Among OPOs, wide variations in kidney procurement costs

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The average cost of procuring a deceased-donor kidney is $36,000, but the cost varies substantially between different organ procurement organizations (OPOs), concludes a study in the American Journal of Transplantation.

The researchers analyzed annual cost reports from 51 of 58 OPOs in the United States from 2013 to 2017. Data analysis focused on variations in kidney procurement costs, including differences in costs by OPO size, based on annual number of kidneys procured. The analysis also considered costs associated with acquisition of viable (transplanted) versus nonviable (discarded) kidneys and other OPO outcomes.

Over the 5-year period studied, the average

The average cost of procuring a deceased-donor kidney is $36,000, but the cost varies substantially between different organ procurement organizations (OPOs), concludes a study in the American Journal of Transplantation.

The researchers analyzed annual cost reports from 51 of 58 OPOs in the United States from 2013 to 2017. Data analysis focused on variations in kidney procurement costs, including differences in costs by OPO size, based on annual number of kidneys procured. The analysis also considered costs associated with acquisition of viable (transplanted) versus nonviable (discarded) kidneys and other OPO outcomes.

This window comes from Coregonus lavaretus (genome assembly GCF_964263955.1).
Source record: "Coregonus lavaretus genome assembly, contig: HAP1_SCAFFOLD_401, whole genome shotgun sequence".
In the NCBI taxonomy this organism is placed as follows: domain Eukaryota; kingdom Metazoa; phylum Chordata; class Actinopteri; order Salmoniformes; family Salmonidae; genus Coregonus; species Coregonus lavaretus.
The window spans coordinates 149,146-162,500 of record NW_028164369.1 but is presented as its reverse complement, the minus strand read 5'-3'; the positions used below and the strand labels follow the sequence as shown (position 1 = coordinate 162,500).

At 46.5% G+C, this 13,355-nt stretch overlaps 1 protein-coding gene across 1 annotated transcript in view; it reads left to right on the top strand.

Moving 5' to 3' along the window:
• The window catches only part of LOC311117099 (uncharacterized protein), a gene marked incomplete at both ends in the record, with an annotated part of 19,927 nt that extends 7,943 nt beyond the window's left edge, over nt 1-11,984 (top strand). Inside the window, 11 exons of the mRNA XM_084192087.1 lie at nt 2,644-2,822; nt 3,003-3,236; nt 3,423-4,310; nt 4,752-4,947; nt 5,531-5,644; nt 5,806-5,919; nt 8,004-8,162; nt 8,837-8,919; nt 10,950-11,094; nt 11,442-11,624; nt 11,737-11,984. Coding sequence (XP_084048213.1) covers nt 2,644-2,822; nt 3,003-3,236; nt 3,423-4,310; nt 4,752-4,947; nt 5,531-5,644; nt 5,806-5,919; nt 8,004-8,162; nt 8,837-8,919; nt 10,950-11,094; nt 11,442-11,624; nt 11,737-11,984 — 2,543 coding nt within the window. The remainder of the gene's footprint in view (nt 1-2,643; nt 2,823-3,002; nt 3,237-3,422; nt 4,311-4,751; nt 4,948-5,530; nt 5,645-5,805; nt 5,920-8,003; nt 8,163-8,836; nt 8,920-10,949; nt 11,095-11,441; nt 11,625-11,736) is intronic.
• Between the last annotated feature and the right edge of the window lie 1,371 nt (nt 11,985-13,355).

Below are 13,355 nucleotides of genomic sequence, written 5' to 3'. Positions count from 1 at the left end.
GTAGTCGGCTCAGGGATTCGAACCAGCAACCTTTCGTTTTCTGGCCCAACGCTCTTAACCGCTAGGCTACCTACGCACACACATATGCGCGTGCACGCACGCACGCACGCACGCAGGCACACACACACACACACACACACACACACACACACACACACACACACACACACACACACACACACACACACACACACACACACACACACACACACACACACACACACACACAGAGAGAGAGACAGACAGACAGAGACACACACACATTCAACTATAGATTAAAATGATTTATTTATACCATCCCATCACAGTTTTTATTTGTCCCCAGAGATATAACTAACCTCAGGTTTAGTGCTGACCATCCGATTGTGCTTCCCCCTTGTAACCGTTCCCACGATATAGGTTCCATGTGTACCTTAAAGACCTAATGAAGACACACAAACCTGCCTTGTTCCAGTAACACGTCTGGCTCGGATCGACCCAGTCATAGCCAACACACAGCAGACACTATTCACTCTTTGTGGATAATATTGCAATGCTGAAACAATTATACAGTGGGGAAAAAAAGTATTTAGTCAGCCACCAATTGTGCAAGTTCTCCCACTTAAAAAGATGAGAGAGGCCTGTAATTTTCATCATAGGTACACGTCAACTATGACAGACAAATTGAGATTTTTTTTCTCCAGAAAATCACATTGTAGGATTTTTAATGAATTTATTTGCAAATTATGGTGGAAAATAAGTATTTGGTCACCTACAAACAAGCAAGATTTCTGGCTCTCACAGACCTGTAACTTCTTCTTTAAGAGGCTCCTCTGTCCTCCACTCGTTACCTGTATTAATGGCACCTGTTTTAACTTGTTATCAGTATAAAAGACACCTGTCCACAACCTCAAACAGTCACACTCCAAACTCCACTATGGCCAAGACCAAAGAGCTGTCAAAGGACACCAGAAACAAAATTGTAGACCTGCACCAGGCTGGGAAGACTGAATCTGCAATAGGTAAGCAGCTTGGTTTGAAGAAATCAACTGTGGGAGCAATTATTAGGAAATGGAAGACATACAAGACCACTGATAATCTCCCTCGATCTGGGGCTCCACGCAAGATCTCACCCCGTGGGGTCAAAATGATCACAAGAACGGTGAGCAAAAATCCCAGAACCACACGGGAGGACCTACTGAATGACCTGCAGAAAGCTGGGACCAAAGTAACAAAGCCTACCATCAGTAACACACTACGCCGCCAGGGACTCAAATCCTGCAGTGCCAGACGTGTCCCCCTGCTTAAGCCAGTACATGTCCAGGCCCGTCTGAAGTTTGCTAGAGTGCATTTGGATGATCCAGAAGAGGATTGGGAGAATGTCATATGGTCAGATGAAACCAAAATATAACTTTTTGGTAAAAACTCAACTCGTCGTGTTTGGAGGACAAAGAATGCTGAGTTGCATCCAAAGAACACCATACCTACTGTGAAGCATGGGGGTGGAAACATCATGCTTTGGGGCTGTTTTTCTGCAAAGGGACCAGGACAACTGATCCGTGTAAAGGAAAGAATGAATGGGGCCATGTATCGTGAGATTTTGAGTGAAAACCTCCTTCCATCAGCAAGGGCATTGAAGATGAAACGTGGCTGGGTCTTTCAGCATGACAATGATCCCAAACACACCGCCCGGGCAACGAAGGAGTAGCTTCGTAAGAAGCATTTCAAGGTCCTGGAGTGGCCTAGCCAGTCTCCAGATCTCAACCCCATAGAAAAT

Over the 5-year period studied, the average cost per transplanted kidney was $36,000 (range, ∼$24,000 to $56,000). The average number of kidneys transplanted was 274 per OPO, and the average nonviable kidney rate was 18.4%. The number of nonviable kidneys was positively associated with the number of viable kidneys procured: for every 10 viable kidneys, 2.4 nonviable kidneys would be expected.

The costs per viable kidney were higher for OPOs that procured higher numbers of nonviable kidneys: for a 1% increase in nonviable kidneys, the cost per viable kidney increased by $275. Across OPOs, the cost per viable kidney tended to decrease up to 549 kidneys per year but then increased thereafter. The costs of kidney procurement were also related to local cost levels, donation after cardiac death, year, and standardized donor rate ratio. During the period studied, costs increased by 3% per year.

Although previous studies have examined the costs of the organ transplantation process, less is known about the costs of organ acquisition. The new study documents a significant variation in kidney procurement costs among OPOs.

Procurement costs are affected by the percentage of viable versus nonviable kidneys, OPO size, and a range of other factors. The researchers discuss the implications for addressing possible inefficiencies in the current OPO structure [Held PJ, et al. The cost of procuring deceased donor kidneys: Evidence from OPO cost reports 2013–2017. Am J Transplant 2020; 20:1087–1094].

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